In this tale, the sun god chases his sister the moon goddess around the earth in lust until at last he catches her. Her child is born, a winged, liminal creature of darkness and light with a terrible shrieking cry. The moon draws her night cloak over all her children – the foxes, bats, badgers, deer and all the other nocturnal creatures – but the barn owl she casts out in revulsion because she shines with her father’s light – a wood demon burning with a ghastly flame –  and her mother, after all she has suffered, finds that light too painful.

Across world mythologies owls tend to be recognised as symbolic of either wisdom / good fortune or death / ill fortune, or sometimes both.

There’s a nice article on some different cultural beliefs about owls right here: https://www.owlpages.com/owls/articles.php?a=62

Owls are also often associated with the divine feminine – often linked to a goddess such as Lakshmi / Alakshmi, Athena or Blodeuwedd and it’s this aspect of the owl-image within our collective consciousness that I feel is a good in-road for punk fiction.

In truth of course all owls are not wise, or evil and seeing an owl is more likely to indicate that we have stumbled into its territory rather than it has sought us out to give us some dire warning of our own imminent demise.

But it is interesting, I think, that a creature which is seen as magical, wise, lucky (if you eat it), ill-omened, deadly and even evil should also be so often associated with the feminine. I feel it says a lot about historic cultural views of innately feminine attributes which now, in the light of modern cultural paradigm shifts, need to be challenged.

So bring on the stories that break the owl-shaped mould for the parameters of feminine form – and visa versa of course! Bring on the stories which illuminate the prison bars of feather and bone, and set us free to really fly.

How about you? Do you have a favourite owl myth? Have you included owls in your own mythpunkery? Or do you have a real life owl encounter you’d love to share? Feel free to join in the fun in the comments below or using the #MythpunkMonday hashtag!

 

Beautiful owl image by Gavin Vincent http://www.freeimages.com

 


#WritingWednesday: In The Cities Of Cloaks And Daggers

Happy Wednesday! I’m using Wednesdays to share some short bursts of the stories I’m working on… because that way, I figure, I’ll be motivated to keep working on them

Right now (besides the Smith and Skarry adventures, which get quite enough attention in my other posts) I’m working on an LGBTQIA+ Mythpunk standalone novel called In The Cities Of Cloaks And Daggers whose central themes are identity, voice and power.

It’s based in a world where Time grows like grass and is harvested, where people of the four cities – Gnarl, Ash, Slain and Caligari – wear their whole lives on their backs in the form of patchwork story Cloaks. Those who don’t have a Cloak, have no clue as to who they are. Those who have Cloaks guard them jealously for fear of the desperate Daggers who would steal them for themselves.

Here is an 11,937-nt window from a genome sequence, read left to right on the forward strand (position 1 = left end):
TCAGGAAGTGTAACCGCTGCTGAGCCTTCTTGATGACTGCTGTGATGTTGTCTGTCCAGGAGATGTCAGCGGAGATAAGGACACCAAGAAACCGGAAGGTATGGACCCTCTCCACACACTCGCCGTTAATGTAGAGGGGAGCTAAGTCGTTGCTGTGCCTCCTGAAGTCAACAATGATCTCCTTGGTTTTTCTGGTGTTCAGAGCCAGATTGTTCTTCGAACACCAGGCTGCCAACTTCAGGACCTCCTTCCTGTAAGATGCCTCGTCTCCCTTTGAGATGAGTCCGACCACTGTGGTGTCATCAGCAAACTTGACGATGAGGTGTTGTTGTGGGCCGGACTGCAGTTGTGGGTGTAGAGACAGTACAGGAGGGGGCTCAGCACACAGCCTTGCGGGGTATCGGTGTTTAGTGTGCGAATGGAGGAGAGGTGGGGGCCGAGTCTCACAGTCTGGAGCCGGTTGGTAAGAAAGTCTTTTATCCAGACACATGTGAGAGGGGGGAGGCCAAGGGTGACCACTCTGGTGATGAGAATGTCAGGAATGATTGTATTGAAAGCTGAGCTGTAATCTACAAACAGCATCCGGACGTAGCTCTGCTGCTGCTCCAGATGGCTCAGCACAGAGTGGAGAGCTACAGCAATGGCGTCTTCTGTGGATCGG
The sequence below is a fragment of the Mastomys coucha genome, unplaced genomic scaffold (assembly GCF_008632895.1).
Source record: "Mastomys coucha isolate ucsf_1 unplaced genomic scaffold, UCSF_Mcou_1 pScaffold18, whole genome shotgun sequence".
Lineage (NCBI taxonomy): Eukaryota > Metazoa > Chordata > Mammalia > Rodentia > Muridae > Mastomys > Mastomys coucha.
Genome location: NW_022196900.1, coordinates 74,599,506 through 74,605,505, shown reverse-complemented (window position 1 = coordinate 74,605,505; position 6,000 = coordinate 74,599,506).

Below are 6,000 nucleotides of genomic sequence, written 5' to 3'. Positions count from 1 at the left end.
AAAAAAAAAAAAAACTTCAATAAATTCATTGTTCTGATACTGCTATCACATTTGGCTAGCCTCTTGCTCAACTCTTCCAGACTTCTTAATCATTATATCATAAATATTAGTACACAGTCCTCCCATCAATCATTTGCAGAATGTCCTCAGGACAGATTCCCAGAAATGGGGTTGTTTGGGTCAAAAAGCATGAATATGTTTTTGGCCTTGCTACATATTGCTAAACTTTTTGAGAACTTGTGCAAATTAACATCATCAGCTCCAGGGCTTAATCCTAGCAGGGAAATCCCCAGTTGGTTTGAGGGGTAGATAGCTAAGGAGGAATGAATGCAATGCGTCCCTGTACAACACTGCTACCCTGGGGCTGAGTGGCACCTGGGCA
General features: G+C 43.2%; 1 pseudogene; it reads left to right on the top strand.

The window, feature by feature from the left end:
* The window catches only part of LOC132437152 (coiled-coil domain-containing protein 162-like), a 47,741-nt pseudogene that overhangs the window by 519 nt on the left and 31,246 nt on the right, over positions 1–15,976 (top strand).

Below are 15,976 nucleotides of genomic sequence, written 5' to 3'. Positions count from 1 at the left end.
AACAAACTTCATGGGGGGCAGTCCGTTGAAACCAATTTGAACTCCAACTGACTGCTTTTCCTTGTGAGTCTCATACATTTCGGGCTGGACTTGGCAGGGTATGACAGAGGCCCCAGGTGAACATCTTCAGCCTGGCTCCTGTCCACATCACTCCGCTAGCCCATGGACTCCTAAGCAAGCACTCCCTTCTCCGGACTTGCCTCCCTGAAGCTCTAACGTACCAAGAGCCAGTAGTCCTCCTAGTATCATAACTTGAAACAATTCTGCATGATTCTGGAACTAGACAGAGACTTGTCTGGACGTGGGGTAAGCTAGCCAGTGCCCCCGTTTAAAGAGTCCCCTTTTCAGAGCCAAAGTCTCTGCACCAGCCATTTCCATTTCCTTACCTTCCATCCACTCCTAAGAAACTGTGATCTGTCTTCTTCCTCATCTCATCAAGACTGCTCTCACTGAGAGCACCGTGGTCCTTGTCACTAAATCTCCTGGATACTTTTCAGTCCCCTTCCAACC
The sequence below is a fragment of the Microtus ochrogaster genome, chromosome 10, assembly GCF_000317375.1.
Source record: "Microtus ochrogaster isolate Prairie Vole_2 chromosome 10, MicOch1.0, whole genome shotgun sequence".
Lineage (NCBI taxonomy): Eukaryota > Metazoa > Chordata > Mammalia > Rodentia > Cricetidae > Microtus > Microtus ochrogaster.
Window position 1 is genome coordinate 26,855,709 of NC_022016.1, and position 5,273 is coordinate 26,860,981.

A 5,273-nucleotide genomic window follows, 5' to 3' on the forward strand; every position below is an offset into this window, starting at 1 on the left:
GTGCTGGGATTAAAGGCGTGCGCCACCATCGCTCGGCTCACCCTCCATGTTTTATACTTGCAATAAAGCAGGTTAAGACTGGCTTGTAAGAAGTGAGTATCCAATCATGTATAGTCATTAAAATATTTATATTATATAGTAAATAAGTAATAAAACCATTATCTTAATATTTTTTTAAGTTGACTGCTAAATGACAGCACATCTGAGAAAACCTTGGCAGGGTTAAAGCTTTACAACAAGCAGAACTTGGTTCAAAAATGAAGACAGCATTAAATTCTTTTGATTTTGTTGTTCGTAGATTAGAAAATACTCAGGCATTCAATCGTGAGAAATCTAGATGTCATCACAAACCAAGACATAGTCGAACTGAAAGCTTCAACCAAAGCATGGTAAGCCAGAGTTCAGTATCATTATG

The novel is divided into four books – The Book Of Bujo (which btw is a complicated word whose closest meaning would be heist/ joke/ prank/ trick), The Book Of Scales, The Book of Feathers and The Book Of End – but in the opening the reader finds themselves in a burned down library where the pages of all these books have been scattered, charred and disarrayed across the floor so the narrative has to be pieced together in fragments and the time line dawns slowly rather than being obvious from the start.

It’s ambitious, I’m scared about failing at the vision I’m aiming for, but I love pushing the boundaries of what I can do and I’ve done similar things with short stories so I really hope I can make it work, let’s see… This is the fifth extract, you can find the fourth part here: #WritingWednesday: In The Cities Of Cloaks And Daggers

 

Victorian Steampunk Plague Doctor Assassin

 

The Duchess listened to the wind screaming protest against the canvas of the Land Kite sail. There was no other obstacle to its passage across the Seaglass Isle for another six or so kilometers ; then it would shatter into gusts against the buttresses of Gnarl and howl, fragmented and broken as the citizens, through the twisted streets, biting flesh in ire at the city’s presence here in its domain.

She frowned beneath her black leather beaked mask ; Nav had indicated that this would be their last foray into Gnarl and while the others had all made at least some progress here, The Duchess would be heading to Caligari with no further clue as to who, or what, she was, or might once have been. It was a vexing situation and beneath her black lace gloves her mechanical hands bawled unconsciously into fists, betraying her frustration.

 She could sway them to stay a little longer ; even The Magon, with all their great strength, was no match for her bladecraft… but that wasn’t the way this worked. The Navigator could see things hidden in The Shattered Sky ; patterns and signs encrypted in the miasma of scales and feathers which rolled above the land in prismatic clouds – a denundated landscape of shifting grains.